Terrible Management and Business Model: Nearly all of the revenue generated at GLG is by the new associates (0-2 years tenure). Once you get to the Team Leader level, you stop taking any client work and start “managing” a team of people. Managing has become a 1984esque structure where e-mail time stamps are tracked (i.e., being scolded for not responding to a Sunday client e-mail over a holiday weekend, etc), managers can send pop-ups to your screen to make you complete tasks immediately, and every possible metric that can be tracked on employees is viewed by 2-3 levels of managers above you. Meanwhile, TLs and above have no client responsibilities so they do not have to work late into evenings, on weekends, and operate under 30+ metrics every time they open their computers. Changes are terribly communicated to new hires, and almost always increase micromanagement and automation (i.e templates to e-mail clients rather than human responses, checking boxes when setting up projects rather than creative brainstorming)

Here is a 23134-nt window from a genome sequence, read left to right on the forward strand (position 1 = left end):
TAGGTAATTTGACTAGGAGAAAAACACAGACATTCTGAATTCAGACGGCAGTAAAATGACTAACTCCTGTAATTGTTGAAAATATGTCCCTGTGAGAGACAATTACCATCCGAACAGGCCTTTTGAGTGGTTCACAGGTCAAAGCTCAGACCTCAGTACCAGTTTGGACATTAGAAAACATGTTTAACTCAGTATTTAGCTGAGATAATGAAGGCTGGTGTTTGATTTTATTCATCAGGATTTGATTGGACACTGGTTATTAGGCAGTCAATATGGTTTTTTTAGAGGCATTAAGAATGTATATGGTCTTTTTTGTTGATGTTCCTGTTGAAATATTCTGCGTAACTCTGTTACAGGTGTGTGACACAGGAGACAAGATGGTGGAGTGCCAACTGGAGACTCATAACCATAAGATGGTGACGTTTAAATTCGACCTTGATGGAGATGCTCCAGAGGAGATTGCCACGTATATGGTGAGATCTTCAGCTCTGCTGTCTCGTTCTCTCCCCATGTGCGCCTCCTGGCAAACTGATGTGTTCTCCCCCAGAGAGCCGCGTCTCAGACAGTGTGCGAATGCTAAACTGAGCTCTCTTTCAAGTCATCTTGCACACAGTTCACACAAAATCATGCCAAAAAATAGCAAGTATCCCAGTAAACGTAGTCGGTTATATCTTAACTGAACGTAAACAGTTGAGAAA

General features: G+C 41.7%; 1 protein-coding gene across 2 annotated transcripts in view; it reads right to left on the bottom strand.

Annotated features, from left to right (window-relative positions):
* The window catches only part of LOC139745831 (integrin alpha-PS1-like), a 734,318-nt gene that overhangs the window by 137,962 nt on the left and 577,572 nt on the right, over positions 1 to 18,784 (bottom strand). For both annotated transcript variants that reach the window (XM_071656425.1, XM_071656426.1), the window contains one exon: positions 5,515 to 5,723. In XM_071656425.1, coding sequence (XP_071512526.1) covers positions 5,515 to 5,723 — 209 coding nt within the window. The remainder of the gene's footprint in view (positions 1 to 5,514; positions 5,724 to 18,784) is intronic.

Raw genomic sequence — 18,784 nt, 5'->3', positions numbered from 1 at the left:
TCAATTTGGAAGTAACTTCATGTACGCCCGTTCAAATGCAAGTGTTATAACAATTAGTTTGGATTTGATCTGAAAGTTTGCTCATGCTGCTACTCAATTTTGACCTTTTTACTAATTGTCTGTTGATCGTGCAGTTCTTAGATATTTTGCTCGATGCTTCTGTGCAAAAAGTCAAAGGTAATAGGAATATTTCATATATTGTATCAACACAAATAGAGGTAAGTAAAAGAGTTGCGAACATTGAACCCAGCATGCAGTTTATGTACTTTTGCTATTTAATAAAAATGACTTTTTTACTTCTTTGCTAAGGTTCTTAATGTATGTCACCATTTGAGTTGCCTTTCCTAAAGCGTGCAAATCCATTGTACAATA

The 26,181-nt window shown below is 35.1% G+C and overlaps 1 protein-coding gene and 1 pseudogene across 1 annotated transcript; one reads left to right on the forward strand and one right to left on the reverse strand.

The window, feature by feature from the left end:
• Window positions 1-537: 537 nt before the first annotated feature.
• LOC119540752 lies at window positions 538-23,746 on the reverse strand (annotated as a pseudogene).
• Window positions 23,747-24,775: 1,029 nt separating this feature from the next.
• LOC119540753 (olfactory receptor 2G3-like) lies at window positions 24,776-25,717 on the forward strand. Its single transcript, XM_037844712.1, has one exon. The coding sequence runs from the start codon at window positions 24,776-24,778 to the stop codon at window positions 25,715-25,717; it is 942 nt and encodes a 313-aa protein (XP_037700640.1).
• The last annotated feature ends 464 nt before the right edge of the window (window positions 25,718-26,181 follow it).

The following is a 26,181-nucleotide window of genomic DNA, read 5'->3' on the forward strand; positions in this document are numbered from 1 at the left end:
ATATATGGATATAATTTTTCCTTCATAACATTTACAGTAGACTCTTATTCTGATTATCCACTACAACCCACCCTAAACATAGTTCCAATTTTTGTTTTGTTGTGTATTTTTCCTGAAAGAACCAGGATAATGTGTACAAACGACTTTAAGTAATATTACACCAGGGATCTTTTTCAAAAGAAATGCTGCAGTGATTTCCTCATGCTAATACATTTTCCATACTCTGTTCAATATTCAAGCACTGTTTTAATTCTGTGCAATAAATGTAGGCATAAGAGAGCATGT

Council Member Management: One of the most disheartening things to see during my time at the company was how it treats its 'Council Members', or the primary product, the network of expert consultants. New employees are required to bring in dozens of high caliber, successful business experts to our network. Once brought in, GLG treats the experts like absolute garbage. For example, a switch to only paying them in gift cards rather than cash. Inaccurate 'rate setting' polices to undercut their hourly rate, systems that encourage/force employees to call/email professionals 10-15 times a day about 'urgent' client work, and rolling out tech buttons to deceive them to consult free of charge, lower rate and any other cost cutting mechanism you can image. At the rate this is going, I doubt GLG will be able to keep/retain experts based on how poorly they are treated and how much of a hassle it becomes.